Custom-crush wines start to line shelves

If you run across a bottle of Dana Campbell 2009 Viognier, you might think the wine comes from "up north" or maybe another state.

But, no. Check the fine print on the label. It reads: "Grown by Dana Campbell Vineyards, Ashland, Oregon. Wine produced and bottled by Dana Campbell Vineyards, LLC, 340 N. Fir Street, Medford, Oregon."

Address sound familiar? It's Pallet Wine Co., a custom-crush facility launched last year in downtown Medford.

Another new local label is Irvine Vineyards 2009 Pinot Noir. In this case, the label speaks of the vineyard's Ashland location but adds, "produced and bottled by Irvine Vineyards, Medford, Oregon." No street address this time, but again, the wine was made at Pallet.

Dana Campbell 2009 Viognier retails for about $22 and is on the wine list at The Winchester Inn of Ashland. Irvine 2009 Pinot Noir goes for $32 and is carried by Ashland Springs Hotel. These two wines, along with several others, demonstrate the impact a custom-crush operation like Pallet (and others in the area) can have on the growing Southern Oregon wine industry. You can have your wine created without buying expensive equipment.

If you attended the World of Wine Festival Aug. 28 at Del Rio Vineyards & Winery and saw the Pallet table, you may have noticed quite a few names on the sign. Besides Dana Campbell and Irvine, they included Donovan, Domaine Paradox, Daniel Joseph, Ellie and Philanthropie.

Donovan is Pallet winemaker Linda Donovan's label. Her 2008 Mourvedre won a silver medal at World of Wine this year.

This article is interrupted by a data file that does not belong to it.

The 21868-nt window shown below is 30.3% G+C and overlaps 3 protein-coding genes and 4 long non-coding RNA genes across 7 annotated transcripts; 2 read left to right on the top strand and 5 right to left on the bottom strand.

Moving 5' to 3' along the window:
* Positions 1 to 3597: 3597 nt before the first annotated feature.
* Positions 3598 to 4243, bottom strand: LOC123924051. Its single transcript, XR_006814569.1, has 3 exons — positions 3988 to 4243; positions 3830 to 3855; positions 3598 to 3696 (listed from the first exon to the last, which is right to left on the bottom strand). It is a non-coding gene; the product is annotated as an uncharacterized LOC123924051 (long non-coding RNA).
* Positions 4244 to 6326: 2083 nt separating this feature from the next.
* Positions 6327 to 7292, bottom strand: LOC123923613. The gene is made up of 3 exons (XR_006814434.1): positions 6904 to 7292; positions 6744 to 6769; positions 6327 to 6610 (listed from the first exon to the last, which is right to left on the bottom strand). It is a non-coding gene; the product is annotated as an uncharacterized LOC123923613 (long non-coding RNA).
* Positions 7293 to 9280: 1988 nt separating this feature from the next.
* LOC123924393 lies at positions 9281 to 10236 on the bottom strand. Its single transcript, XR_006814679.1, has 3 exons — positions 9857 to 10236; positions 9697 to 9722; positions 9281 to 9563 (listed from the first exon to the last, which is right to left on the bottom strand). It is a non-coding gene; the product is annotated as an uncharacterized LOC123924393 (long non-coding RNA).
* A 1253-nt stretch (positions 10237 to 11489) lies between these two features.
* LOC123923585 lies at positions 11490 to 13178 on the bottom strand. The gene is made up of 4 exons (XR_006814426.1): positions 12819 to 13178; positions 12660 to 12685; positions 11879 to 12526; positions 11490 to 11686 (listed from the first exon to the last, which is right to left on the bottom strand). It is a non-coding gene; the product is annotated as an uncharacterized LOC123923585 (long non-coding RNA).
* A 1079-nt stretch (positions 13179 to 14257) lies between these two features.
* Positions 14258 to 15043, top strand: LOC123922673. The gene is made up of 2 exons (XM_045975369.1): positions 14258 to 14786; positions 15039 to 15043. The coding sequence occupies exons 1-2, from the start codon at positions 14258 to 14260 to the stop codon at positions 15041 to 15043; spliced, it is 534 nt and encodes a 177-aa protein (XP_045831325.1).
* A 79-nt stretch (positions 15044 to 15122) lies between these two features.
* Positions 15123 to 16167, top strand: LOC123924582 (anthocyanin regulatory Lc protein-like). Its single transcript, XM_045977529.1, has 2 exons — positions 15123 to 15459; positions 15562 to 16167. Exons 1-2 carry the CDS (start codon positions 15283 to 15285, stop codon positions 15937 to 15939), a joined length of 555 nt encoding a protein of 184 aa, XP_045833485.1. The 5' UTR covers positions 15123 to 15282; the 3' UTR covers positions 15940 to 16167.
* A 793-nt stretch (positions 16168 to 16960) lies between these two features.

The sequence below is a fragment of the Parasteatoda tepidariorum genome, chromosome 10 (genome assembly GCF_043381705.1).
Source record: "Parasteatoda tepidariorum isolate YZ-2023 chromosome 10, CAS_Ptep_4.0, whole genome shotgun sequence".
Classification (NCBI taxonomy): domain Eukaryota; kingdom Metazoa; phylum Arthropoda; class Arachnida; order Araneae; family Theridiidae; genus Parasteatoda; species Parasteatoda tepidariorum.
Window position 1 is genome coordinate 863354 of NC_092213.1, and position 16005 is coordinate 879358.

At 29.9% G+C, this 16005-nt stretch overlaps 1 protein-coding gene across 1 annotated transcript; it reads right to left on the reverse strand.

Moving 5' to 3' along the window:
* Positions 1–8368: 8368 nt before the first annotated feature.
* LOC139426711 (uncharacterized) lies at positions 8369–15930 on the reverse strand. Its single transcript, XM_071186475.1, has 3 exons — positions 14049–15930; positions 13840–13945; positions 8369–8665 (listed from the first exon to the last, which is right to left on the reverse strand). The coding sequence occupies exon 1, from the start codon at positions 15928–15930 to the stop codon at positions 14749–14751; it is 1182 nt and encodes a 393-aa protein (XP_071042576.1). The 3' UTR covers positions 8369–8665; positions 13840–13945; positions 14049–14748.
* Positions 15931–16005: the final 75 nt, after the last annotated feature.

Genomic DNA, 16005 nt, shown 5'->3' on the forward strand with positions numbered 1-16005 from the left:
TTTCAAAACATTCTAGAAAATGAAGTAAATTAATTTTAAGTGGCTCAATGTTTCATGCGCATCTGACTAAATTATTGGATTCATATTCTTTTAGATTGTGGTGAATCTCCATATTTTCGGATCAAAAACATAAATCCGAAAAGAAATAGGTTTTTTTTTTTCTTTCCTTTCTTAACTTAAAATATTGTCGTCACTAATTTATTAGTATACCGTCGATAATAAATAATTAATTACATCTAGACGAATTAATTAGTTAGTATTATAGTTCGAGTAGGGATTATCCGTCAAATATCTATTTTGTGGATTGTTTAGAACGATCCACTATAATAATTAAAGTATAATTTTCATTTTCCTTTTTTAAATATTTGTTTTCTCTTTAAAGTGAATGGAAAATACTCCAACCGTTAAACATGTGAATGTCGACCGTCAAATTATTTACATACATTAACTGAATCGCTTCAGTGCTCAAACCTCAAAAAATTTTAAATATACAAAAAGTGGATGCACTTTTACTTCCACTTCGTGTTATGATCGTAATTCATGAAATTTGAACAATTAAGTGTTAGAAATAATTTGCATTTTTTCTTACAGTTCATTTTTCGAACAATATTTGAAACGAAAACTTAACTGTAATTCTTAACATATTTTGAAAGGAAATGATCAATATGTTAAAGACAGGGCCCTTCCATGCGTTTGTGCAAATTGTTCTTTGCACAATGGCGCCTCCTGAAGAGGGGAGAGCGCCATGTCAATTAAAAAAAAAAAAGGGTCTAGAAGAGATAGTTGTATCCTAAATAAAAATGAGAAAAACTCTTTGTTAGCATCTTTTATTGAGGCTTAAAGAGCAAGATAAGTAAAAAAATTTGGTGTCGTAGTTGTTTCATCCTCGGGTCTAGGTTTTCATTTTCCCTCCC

Domaine Paradox was introduced in 2006 by Dan and Olivia Sullivan, now co-owners of Pallet, along with Donovan and a few other investors. Daniel Joseph is a label by Dan Sullivan. His current wine is a grenache-syrah-mourvedre blend. Ellie Wines are by Olivia Sullivan. Patrons sampled her viognier that evening.

Philanthropie is an Ashland-area virtual winery.

Also pouring wines that evening were Slagle Creek, Velocity, Madrone Mountain, Soloro and South Stage Cellars. Some of those were made at Pallet.

Pallet's newer clients include Upper Five Vineyard, Coal Mine Vineyards and Bigham Knoll. It does bottling for 15 clients and has wine stored in about 400 barrels.

Full-time winemaker Brian Demmer has joined the staff to assist Donovan. Demmer, who came from Paso Robles, Calif., plans to start his own label soon.

THE NEW ROSSO'S TRATTORIA in Medford (31 S. Grape St.) pours Rosella's as its house wines: one white, one red. Rosella's White is 90 percent chardonnay and 10 percent gewürztraminer, and the result is a nice, crisp, refreshing, fruity wine. My wife and I enjoyed some at dinner the other night. The red, which I sampled and liked at a wine event last summer, is 45 percent cabernet sauvignon, 45 percent merlot and 10 percent zinfandel.

Each wine costs $5 a glass or $20 a bottle — very reasonable considering the normal retail for these wines is $18. All the grapes were grown at Rosella's Vineyard in the Applegate. The bird on the label, a Rosella Parrot, was done by Karen Lorraine, a local artist. The label was laid out by Martin's Printing in Grants Pass and printed by Ram Offset in Medford — truly a local project.

Rosso's is a Medford expansion of a Grants Pass restaurant I've enjoyed for years. It specializes in pastas, sandwiches, soups and salads.

A SOUTHERN OREGON WINE for less than $6? It happens once in a while. Food 4 Less of Medford had Bridgeview Blue Moon 2006 Cabernet Sauvignon and 2008 Merlot on sale recently for $5.98. Normal retail is around $10. Both are decent wines. I'd give a slight nod to the merlot.


Three new wines from Kendall-Jackson's "Grand Reserve" group: 2008 Chardonnay ($20) and 2009 Pinot Gris ($15) and Sauvignon Blanc ($20). The chardonnay is more subtle than its lower-priced Vintner's Reserve cousin but elegant and crisp. The pinot gris is tangy and full of flavor while the sauvignon blanc is smooth, light and fruity.

Cleve Twitchell is a retired Mail Tribune editor and columnist. E-mail him at

Share This Story